The mythology behind the creation of vampires really depends on the region. For example, in Slavic traditions anything from having a brother who walked in his sleep to burying a corpse face up could create a vampire. As such, cultural practices often arose with the aim of preventing a deceased loved one from returning. These could include:
♦ Burying a corpse upside down,
♦ Placing objects such as scythes and sickles near the grave,
♦ Severing the tendons at the knees so the corpse couldn’t walk,
♦ Sprinkling grain around the grave so, should the corpse arise, it would be kept busy counting.
Of course, if you couldn’t keep a vampire from rising, you could at least keep it away from you. Since vampiric creatures exist in most cultures, the things used to ward them off show a great deal of variation. Perhaps the best known is the use of holy items. Garlic is also said to be an effective ward, although the reasons for this are a bit sketchy. More obscure are the beliefs that branches of hawthorn or wild rose can cause damage to vampires (the latter was mentioned in Bram Stoker’s Dracula). In Europe, some people would sprinkle mustard seeds on the roof of their home to keep them away. Vampires are also said to not be able to walk on hallowed ground, cross running water, go out into the sunlight, or enter a home without an invitation. These are specific to different regions since the Greek version of the vampire could cast a reflection.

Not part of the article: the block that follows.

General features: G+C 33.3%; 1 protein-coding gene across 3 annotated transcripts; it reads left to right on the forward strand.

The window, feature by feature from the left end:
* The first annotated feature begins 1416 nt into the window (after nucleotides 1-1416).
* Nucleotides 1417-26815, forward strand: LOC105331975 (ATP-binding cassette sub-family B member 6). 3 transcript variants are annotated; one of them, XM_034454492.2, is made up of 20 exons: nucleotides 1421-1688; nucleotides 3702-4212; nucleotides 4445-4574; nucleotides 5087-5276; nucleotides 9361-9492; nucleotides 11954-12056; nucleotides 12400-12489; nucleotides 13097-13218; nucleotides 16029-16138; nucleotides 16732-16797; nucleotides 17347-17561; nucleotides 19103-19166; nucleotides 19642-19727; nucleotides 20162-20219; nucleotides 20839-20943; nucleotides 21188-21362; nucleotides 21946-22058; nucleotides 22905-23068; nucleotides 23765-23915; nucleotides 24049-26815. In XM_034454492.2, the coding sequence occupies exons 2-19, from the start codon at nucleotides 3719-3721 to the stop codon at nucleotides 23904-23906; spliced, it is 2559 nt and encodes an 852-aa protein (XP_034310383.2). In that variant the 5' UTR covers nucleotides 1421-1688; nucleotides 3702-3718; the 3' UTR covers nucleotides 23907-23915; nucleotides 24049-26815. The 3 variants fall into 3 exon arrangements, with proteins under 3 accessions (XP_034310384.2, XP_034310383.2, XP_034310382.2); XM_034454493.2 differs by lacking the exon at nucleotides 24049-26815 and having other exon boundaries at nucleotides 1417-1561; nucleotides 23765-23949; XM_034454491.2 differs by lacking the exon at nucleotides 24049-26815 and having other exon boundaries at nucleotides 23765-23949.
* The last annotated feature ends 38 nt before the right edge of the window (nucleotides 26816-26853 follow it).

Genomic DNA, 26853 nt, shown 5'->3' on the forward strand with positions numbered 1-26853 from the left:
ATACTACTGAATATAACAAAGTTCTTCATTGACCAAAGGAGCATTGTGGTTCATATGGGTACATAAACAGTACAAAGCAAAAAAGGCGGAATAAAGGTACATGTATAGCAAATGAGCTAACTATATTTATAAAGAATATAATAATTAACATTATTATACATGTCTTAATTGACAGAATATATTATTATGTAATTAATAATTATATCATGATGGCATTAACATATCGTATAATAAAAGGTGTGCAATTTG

Methods also existed for destroying a vampire when it returned to its grave. It would be somewhat distasteful to chronicle all the things which have been done to bodies in order to keep them from rising again. The least unpleasant of these is the Romanian practice of placing garlic in the mouth of the deceased before burial. Other customs included:
♦ Decapitation (not many things can survive having their head cut off),
♦ Driving a stake or steel spike through the heart,
♦ Pouring holy water, or even boiling water, into the grave,
♦ Incinerating the body,
♦ Dismembering the body and burning the pieces (for particularly resistant cases).
One of the things which may have contributed to the vampire hysteria of centuries gone by is premature burial. Outbreaks of diseases such as the Bubonic Plague often led to mass burials, or even individual burials, without rigorous examination to ensure the person was actually dead. There have been cases where people have revived, only to truly die a horrific death trapped in a coffin. This could account for their ruddy appearance if the grave was subsequently opened.